Let’s continue our discussion of mutual funds by examining their risk / reward characteristics we discussed in a prior post. This will help you determine the types of investments that are best for which savings goals. See our introduction to mutual funds here.
Money market funds – Since the risk of losing money is extremely low, I hope you can predict by now that the reward will also be very low in the form of dividends. Liquidity risk is very low since you can easily redeem your shares, almost certainly for the same price you paid for them. The risk of not keeping up with inflation is very high since the low dividend yield usually is less than the inflation rate. Therefore, money market funds are best for keeping savings that you may need soon or really want to keep safe, but it will not grow fast enough to meet long term goals such as college and retirement savings.
Bond funds – Bond funds are riskier than money market funds since you can lose money, but that means they yield more. Bond funds have many of the same risks as individual bonds – you can lose money from interest rate changes, early redemptions, and defaults – but the risk is spread out among many different bonds and investors which is a key advantage of mutual funds. Bond funds are more liquid (much easier to buy and sell) than individual bonds. Whether they can keep up with inflation depends upon the type of bond and its yield. Bonds aren’t as volatile (big price swings) as stocks. Therefore, bond funds are good for savings you may need in the middle term (3-5 years) and to balance your stock investments so your overall investments aren’t as volatile.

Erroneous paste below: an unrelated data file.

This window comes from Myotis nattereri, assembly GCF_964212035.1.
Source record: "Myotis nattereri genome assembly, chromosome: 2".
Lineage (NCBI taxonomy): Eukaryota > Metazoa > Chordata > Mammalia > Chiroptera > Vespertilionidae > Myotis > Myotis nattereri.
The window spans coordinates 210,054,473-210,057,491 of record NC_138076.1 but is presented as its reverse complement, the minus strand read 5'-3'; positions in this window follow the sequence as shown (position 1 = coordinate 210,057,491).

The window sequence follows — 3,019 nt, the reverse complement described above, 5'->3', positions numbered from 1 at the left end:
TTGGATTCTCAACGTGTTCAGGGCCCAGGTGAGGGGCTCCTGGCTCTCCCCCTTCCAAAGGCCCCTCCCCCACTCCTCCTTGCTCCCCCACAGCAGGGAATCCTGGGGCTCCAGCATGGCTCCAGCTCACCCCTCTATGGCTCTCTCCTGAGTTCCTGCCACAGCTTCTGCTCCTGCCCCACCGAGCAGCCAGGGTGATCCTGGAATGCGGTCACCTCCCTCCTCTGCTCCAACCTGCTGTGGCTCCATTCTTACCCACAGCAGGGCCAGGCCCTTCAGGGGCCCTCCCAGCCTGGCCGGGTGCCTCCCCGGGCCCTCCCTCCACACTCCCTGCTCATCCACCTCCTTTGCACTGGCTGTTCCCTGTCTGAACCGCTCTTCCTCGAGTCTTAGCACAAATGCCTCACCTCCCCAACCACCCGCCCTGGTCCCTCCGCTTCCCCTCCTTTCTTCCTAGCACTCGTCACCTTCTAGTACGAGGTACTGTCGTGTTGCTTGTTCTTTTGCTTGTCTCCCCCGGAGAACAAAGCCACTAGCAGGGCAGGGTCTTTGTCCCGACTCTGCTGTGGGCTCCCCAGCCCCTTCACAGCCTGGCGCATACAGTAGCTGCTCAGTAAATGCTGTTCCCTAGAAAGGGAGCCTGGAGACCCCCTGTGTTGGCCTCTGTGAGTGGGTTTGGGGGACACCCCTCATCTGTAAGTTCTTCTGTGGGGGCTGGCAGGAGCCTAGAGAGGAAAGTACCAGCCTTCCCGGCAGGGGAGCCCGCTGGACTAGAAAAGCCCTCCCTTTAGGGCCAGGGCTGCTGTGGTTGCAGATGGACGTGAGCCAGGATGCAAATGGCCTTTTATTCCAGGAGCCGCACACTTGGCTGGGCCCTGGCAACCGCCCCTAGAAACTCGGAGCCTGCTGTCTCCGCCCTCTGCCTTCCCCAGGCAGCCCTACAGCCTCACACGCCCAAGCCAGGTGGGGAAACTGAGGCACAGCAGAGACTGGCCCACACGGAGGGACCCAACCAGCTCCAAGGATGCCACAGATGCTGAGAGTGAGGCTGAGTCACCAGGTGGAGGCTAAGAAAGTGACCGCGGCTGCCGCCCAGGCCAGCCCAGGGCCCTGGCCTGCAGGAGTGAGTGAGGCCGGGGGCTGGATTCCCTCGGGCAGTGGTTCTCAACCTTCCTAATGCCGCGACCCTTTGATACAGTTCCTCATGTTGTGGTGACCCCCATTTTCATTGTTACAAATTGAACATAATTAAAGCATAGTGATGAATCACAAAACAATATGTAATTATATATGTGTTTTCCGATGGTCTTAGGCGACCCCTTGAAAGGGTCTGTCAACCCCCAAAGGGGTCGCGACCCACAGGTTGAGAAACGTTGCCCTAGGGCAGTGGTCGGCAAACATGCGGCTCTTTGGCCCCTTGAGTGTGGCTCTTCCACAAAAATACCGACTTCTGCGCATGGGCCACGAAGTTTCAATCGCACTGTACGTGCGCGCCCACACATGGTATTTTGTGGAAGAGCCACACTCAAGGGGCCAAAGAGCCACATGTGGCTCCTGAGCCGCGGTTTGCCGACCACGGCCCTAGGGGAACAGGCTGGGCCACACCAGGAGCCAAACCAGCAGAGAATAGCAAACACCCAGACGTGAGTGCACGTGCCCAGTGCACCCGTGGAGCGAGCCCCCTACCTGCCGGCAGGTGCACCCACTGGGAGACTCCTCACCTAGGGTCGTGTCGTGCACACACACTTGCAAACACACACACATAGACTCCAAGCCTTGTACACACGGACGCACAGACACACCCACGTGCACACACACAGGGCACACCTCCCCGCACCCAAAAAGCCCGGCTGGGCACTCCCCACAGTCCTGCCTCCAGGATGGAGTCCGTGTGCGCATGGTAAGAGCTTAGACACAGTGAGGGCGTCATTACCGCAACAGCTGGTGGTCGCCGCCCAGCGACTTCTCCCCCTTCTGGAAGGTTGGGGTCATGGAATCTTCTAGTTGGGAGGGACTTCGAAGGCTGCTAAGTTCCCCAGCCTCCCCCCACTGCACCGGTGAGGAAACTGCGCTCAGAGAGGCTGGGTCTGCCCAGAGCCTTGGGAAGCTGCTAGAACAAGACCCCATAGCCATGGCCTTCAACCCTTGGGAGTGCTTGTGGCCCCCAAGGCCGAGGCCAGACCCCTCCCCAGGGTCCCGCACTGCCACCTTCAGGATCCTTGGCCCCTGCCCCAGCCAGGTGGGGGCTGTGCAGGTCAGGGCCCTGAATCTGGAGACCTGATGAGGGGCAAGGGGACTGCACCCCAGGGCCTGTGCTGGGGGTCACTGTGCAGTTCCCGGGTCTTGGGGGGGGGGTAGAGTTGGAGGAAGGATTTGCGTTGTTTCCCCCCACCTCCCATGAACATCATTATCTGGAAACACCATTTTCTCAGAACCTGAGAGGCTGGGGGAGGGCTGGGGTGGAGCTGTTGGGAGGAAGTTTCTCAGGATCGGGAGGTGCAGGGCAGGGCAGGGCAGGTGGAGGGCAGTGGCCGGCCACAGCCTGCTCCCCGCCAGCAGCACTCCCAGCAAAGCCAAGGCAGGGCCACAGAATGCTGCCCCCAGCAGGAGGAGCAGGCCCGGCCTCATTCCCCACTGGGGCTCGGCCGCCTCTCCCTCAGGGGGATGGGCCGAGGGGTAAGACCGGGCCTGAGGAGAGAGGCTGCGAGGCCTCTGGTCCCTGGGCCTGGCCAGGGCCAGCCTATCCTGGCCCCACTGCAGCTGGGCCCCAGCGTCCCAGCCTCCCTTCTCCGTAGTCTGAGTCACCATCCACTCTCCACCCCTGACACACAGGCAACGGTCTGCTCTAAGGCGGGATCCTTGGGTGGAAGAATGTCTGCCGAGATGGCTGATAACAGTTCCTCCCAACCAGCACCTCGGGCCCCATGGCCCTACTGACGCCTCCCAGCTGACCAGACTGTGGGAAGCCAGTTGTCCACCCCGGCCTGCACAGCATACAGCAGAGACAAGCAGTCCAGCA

Stock/equity funds – As you probably guessed, stock funds have basically the same risks and rewards as individual stocks – high volatility, risk of losing money, easy to buy and sell, good investment to beat inflation, and historically among the best returns, on average over time. They are the riskiest of the three types of mutual funds we have discussed, which means they also have the best potential for rewards which can come from both dividends and price appreciation. Stock funds provide easy diversification over individual stocks. Since the have the greatest potential for growth (on average, over time), they are best for your long-term savings such as retirement and college savings.
Combo funds – Since different investments have different risks, it’s natural to want to mix and match them. In fact, there are several types of mutual funds that strive to balance these risks including target date, life cycle, and balanced funds. They combine stocks, bonds, and sometimes money market funds and strive for a combination of safety, income, and modest capital gains.
Since there is a huge variety of mutual funds, there is a huge variety of risk among them. This is especially true based upon how diversified a fund is among a variety of different types of investments. A fund that invests in just one type of stock or bond such as one industry sector, world region, country, or market capitalization will be less diversified and more risky than a broad based fund that invests in many companies across multiple industries, countries, and market caps. Some mutual fund screens may include risk/volatility ratings so you can compare them with other funds in their category and among fund types.
While we are talking about risk, let me repeat that no mutual fund, not even money market funds, are federally insured against losses.